Ilya Kabakov

30 September 1933, Dnepropetrovsk

Ilya Kabakov was born in a Jewish family; his father was a metalworker and his mother a bookkeeper. With the start of the war, he was evacuated to the North Caucasus and then to Samarkand, where in 1943 entered the school of the Leningrad Institute of Painting, Sculpture, and Architecture. He spent his entire childhood in communal flats or in the boarding school for especially gifted children, the Moscow Middle Art School. In 1957, Kabakov graduated from the Surikov Art Institute with a degree as “artist-illustrator.” He began working with great success as an illustrator for a children’s book publisher in 1956. In 1965 he began taking part in exhibitions and also joined the Union of Artists USSR. In 1967 he rented a studio in the Rossiya building (Sretensky Boulevard, house 6/1), which became a key location for the unofficial cultural life of Moscow.  The most important exhibitions and discussions took place there.  At present the Institute of the Problems of Contemporary Art is housed in the studio. Kabakov entered the international art arena in the early 1980s. He has been a frequent participant in the Venice Biennale and Documenta in Kassel. He moved to New York in 1989, where he works in co-authorship with his wife, Emilia Kabakova. ICA in London held his personal exhibition in 1989. In 1998 the Roundhouse in London was the site for the Kabakovs’ gigantic total installation, The Palace of Projects, which entered history as one of the most fundamental art statements on the theme of Utopia.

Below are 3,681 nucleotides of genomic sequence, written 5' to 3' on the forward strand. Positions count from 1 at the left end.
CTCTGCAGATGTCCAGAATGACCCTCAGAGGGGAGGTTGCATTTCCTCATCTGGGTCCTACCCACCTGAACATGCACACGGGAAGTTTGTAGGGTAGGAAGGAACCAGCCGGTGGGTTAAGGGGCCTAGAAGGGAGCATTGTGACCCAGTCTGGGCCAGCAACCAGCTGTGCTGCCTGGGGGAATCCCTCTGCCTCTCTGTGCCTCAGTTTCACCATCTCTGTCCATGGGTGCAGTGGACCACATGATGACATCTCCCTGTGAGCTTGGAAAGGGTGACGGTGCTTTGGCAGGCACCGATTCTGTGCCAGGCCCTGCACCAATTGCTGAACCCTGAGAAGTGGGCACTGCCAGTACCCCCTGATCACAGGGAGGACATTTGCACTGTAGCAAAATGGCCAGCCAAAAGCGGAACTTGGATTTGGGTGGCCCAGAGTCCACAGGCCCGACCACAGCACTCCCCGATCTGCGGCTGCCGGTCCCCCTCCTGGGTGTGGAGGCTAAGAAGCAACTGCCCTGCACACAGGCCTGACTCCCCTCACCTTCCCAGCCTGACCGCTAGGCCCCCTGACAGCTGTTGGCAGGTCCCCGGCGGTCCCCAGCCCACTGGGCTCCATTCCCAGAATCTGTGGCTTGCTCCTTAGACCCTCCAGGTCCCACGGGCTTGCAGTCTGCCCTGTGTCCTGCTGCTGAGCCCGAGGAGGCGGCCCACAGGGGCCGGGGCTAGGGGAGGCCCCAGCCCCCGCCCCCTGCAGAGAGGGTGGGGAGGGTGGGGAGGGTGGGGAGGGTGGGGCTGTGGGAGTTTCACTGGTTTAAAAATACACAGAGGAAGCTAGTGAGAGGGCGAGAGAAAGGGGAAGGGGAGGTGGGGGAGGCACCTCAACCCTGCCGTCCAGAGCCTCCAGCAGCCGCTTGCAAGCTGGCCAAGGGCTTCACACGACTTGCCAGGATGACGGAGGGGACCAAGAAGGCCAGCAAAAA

His works are in the collections of the Zimmerli Art Museum, the Whitney Museum of American Art, the Centre Pompidou, the Museum of Modern Art, the Guggenheim Museum, the Hermitage, and the Tretyakov Gallery in Moscow, among others.

Kabakov was the founder and leader of Moscow Conceptualism. In the mid-1960s his first absurdist sculptural objects appeared (“Machine Gun and Baby Chicks”), inspired by the reality of everyday life. In the early 1970s, Kabakov was one of the first to turn to the problem of studying the local cultural context and Soviet mentality and the division of life into “for them” and “for myself.” From the time of the creation of the graphic albums “Ten Characters” (1970-1974), the use of “personages” became a feature of his work, and often his works have a direct connection to his biography. He created a unique archaeology of Homo sovieticus, based on parodic deconstruction. In 1978, in the character of designer, he created a series, stylistically rather close to Sots Art, using the faceless stylistics of posters and instructions. As a rule, the works of this period are dedicated not so much to the passionate language of Soviet totalitarianism, which is usually parodied by Sots Art painters, but rather to the actually existing reverse side of the formal façade—chaos, absurdity, and ruin. In 1982, Kabakov began designing his first installation, and in 1987 came to the creation of what he called “total installations.” The most famous and now a classic, “The Man Who Flew Into the Space from His Apartment,” is a reconstruction of an exceptionally poor room, its walls covered with pages from Soviet magazines.  The hole in the ceiling and the primitive means of overcoming gravity suggest that its inhabitant managed to escape from his miserable world into another reality and at the same time raise doubts about the feasibility of this event. Another installation, “Monument to a Lost Civilization” (1999), crystallized the idea of dystopia, which is characteristic of practically all of Kabakov’s works. His works are called on to prove that any project on a private or world scale that is based on the authoritarian will to power has the potential probability of collapse and failure.